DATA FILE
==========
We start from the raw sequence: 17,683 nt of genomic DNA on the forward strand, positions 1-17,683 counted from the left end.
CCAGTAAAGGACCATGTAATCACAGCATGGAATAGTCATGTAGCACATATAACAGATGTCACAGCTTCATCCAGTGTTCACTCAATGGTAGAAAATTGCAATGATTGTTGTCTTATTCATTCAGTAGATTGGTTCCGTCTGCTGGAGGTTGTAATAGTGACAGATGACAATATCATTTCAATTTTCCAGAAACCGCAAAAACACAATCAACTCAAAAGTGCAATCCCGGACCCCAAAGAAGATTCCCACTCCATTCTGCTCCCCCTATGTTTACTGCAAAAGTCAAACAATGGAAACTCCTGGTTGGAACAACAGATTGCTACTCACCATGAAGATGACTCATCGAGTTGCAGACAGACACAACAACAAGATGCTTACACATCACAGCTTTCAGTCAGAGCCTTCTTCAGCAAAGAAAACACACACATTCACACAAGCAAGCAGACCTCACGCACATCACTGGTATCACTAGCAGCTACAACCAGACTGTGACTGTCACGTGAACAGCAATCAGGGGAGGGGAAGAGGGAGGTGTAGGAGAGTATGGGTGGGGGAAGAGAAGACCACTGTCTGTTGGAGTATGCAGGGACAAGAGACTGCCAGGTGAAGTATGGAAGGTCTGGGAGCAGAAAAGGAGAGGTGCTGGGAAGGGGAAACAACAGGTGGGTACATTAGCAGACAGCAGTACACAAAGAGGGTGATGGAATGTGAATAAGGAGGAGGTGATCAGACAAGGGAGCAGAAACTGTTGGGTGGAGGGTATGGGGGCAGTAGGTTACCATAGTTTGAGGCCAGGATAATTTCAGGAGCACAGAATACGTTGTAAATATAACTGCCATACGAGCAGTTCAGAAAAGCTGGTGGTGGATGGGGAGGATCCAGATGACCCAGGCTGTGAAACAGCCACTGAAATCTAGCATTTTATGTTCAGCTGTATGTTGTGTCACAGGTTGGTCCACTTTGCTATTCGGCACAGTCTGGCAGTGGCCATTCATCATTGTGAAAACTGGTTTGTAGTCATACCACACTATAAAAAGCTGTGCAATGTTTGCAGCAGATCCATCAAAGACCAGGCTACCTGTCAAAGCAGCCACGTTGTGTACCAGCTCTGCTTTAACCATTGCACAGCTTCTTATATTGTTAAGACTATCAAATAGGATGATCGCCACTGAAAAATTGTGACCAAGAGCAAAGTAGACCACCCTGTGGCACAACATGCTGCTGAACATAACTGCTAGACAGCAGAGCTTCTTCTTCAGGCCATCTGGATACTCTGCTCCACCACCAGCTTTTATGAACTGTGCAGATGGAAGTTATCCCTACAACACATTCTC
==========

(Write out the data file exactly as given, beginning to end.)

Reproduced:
We start from the raw sequence: 17,683 nt of genomic DNA on the forward strand, positions 1-17,683 counted from the left end.
CCAGTAAAGGACCATGTAATCACAGCATGGAATAGTCATGTAGCACATATAACAGATGTCACAGCTTCATCCAGTGTTCACTCAATGGTAGAAAATTGCAATGATTGTTGTCTTATTCATTCAGTAGATTGGTTCCGTCTGCTGGAGGTTGTAATAGTGACAGATGACAATATCATTTCAATTTTCCAGAAACCGCAAAAACACAATCAACTCAAAAGTGCAATCCCGGACCCCAAAGAAGATTCCCACTCCATTCTGCTCCCCCTATGTTTACTGCAAAAGTCAAACAATGGAAACTCCTGGTTGGAACAACAGATTGCTACTCACCATGAAGATGACTCATCGAGTTGCAGACAGACACAACAACAAGATGCTTACACATCACAGCTTTCAGTCAGAGCCTTCTTCAGCAAAGAAAACACACACATTCACACAAGCAAGCAGACCTCACGCACATCACTGGTATCACTAGCAGCTACAACCAGACTGTGACTGTCACGTGAACAGCAATCAGGGGAGGGGAAGAGGGAGGTGTAGGAGAGTATGGGTGGGGGAAGAGAAGACCACTGTCTGTTGGAGTATGCAGGGACAAGAGACTGCCAGGTGAAGTATGGAAGGTCTGGGAGCAGAAAAGGAGAGGTGCTGGGAAGGGGAAACAACAGGTGGGTACATTAGCAGACAGCAGTACACAAAGAGGGTGATGGAATGTGAATAAGGAGGAGGTGATCAGACAAGGGAGCAGAAACTGTTGGGTGGAGGGTATGGGGGCAGTAGGTTACCATAGTTTGAGGCCAGGATAATTTCAGGAGCACAGAATACGTTGTAAATATAACTGCCATACGAGCAGTTCAGAAAAGCTGGTGGTGGATGGGGAGGATCCAGATGACCCAGGCTGTGAAACAGCCACTGAAATCTAGCATTTTATGTTCAGCTGTATGTTGTGTCACAGGTTGGTCCACTTTGCTATTCGGCACAGTCTGGCAGTGGCCATTCATCATTGTGAAAACTGGTTTGTAGTCATACCACACTATAAAAAGCTGTGCAATGTTTGCAGCAGATCCATCAAAGACCAGGCTACCTGTCAAAGCAGCCACGTTGTGTACCAGCTCTGCTTTAACCATTGCACAGCTTCTTATATTGTTAAGACTATCAAATAGGATGATCGCCACTGAAAAATTGTGACCAAGAGCAAAGTAGACCACCCTGTGGCACAACATGCTGCTGAACATAACTGCTAGACAGCAGAGCTTCTTCTTCAGGCCATCTGGATACTCTGCTCCACCACCAGCTTTTATGAACTGTGCAGATGGAAGTTATCCCTACAACACATTCTC